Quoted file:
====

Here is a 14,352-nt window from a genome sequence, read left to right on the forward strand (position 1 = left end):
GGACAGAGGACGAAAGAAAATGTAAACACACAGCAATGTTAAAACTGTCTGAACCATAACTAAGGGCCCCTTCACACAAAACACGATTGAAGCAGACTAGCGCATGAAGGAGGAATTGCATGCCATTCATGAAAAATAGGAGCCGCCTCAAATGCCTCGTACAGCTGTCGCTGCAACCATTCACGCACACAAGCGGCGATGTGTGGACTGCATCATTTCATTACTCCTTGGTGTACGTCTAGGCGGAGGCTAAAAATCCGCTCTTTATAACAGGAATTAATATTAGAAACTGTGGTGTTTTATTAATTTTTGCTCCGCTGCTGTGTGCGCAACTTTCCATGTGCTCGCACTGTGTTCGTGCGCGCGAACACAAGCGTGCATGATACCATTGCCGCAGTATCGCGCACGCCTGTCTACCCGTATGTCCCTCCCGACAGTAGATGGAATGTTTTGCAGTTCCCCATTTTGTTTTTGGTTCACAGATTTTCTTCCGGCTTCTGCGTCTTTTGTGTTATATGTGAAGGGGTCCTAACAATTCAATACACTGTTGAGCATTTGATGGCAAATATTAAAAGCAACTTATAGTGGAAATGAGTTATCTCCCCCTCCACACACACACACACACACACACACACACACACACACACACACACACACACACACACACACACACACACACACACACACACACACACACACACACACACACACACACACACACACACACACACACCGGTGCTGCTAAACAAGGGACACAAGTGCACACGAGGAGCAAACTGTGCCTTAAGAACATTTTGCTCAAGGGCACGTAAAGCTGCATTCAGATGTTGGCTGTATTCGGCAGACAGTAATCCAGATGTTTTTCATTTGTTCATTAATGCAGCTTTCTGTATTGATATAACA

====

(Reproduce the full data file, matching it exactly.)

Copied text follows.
Here is a 14,352-nt window from a genome sequence, read left to right on the forward strand (position 1 = left end):
GGACAGAGGACGAAAGAAAATGTAAACACACAGCAATGTTAAAACTGTCTGAACCATAACTAAGGGCCCCTTCACACAAAACACGATTGAAGCAGACTAGCGCATGAAGGAGGAATTGCATGCCATTCATGAAAAATAGGAGCCGCCTCAAATGCCTCGTACAGCTGTCGCTGCAACCATTCACGCACACAAGCGGCGATGTGTGGACTGCATCATTTCATTACTCCTTGGTGTACGTCTAGGCGGAGGCTAAAAATCCGCTCTTTATAACAGGAATTAATATTAGAAACTGTGGTGTTTTATTAATTTTTGCTCCGCTGCTGTGTGCGCAACTTTCCATGTGCTCGCACTGTGTTCGTGCGCGCGAACACAAGCGTGCATGATACCATTGCCGCAGTATCGCGCACGCCTGTCTACCCGTATGTCCCTCCCGACAGTAGATGGAATGTTTTGCAGTTCCCCATTTTGTTTTTGGTTCACAGATTTTCTTCCGGCTTCTGCGTCTTTTGTGTTATATGTGAAGGGGTCCTAACAATTCAATACACTGTTGAGCATTTGATGGCAAATATTAAAAGCAACTTATAGTGGAAATGAGTTATCTCCCCCTCCACACACACACACACACACACACACACACACACACACACACACACACACACACACACACACACACACACACACACACACACACACACACACACACACACACACACACACACACACACACACACACCGGTGCTGCTAAACAAGGGACACAAGTGCACACGAGGAGCAAACTGTGCCTTAAGAACATTTTGCTCAAGGGCACGTAAAGCTGCATTCAGATGTTGGCTGTATTCGGCAGACAGTAATCCAGATGTTTTTCATTTGTTCATTAATGCAGCTTTCTGTATTGATATAACA